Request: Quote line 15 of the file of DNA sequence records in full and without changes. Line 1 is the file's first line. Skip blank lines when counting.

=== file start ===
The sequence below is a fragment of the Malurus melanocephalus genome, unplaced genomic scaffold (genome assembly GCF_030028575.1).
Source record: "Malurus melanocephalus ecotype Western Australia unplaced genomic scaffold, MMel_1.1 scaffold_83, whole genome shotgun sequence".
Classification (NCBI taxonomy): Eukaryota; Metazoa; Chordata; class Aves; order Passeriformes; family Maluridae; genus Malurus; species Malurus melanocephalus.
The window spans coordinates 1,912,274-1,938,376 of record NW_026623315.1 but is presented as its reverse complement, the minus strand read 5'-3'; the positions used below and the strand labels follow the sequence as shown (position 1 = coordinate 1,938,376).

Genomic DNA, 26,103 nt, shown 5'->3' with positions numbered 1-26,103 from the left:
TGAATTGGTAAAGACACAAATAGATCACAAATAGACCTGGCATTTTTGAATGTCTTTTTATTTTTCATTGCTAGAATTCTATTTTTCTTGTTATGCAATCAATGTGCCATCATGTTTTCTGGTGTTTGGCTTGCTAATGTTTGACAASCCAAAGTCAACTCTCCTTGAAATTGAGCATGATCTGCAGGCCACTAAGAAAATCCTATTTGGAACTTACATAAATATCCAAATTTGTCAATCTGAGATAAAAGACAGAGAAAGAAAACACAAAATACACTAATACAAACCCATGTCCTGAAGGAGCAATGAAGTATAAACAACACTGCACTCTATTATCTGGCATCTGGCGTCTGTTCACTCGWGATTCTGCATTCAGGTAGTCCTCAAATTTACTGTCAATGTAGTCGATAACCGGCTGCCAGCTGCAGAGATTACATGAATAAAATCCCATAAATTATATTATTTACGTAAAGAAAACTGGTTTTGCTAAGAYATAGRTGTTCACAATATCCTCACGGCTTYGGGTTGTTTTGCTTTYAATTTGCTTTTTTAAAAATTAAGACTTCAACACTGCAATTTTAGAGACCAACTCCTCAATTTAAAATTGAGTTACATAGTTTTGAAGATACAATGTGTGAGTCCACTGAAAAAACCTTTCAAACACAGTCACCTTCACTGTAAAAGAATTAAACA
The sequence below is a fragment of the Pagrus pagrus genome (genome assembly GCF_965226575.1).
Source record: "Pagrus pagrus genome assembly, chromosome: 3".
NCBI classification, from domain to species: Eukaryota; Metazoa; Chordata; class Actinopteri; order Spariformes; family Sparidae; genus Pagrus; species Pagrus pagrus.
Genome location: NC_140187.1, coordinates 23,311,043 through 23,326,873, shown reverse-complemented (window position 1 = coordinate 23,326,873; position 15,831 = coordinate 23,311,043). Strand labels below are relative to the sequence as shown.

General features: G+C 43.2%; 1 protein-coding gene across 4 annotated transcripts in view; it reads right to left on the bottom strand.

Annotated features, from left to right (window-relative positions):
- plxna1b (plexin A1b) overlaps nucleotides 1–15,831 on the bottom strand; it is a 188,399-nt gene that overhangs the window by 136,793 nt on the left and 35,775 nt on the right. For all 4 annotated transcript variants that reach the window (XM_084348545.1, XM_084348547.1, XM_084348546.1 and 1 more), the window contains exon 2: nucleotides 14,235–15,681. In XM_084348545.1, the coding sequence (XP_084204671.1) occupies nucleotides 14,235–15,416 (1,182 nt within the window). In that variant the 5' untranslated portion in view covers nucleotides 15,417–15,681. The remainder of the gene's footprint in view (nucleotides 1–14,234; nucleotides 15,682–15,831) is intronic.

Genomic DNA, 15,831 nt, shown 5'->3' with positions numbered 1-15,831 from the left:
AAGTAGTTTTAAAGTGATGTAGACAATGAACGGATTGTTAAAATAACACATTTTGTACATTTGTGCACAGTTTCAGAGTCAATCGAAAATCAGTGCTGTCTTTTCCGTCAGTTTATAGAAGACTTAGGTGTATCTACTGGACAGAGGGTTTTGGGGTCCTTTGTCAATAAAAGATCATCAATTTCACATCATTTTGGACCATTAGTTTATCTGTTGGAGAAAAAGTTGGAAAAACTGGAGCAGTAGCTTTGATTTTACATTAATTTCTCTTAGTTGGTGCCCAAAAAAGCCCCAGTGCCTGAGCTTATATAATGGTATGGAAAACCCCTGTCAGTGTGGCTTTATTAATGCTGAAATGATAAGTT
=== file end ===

AAGTAGTTTTAAAGTGATGTAGACAATGAACGGATTGTTAAAATAACACATTTTGTACATTTGTGCACAGTTTCAGAGTCAATCGAAAATCAGTGCTGTCTTTTCCGTCAGTTTATAGAAGACTTAGGTGTATCTACTGGACAGAGGGTTTTGGGGTCCTTTGTCAATAAAAGATCATCAATTTCACATCATTTTGGACCATTAGTTTATCTGTTGGAGAAAAAGTTGGAAAAACTGGAGCAGTAGCTTTGATTTTACATTAATTTCTCTTAGTTGGTGCCCAAAAAAGCCCCAGTGCCTGAGCTTATATAATGGTATGGAAAACCCCTGTCAGTGTGGCTTTATTAATGCTGAAATGATAAGTT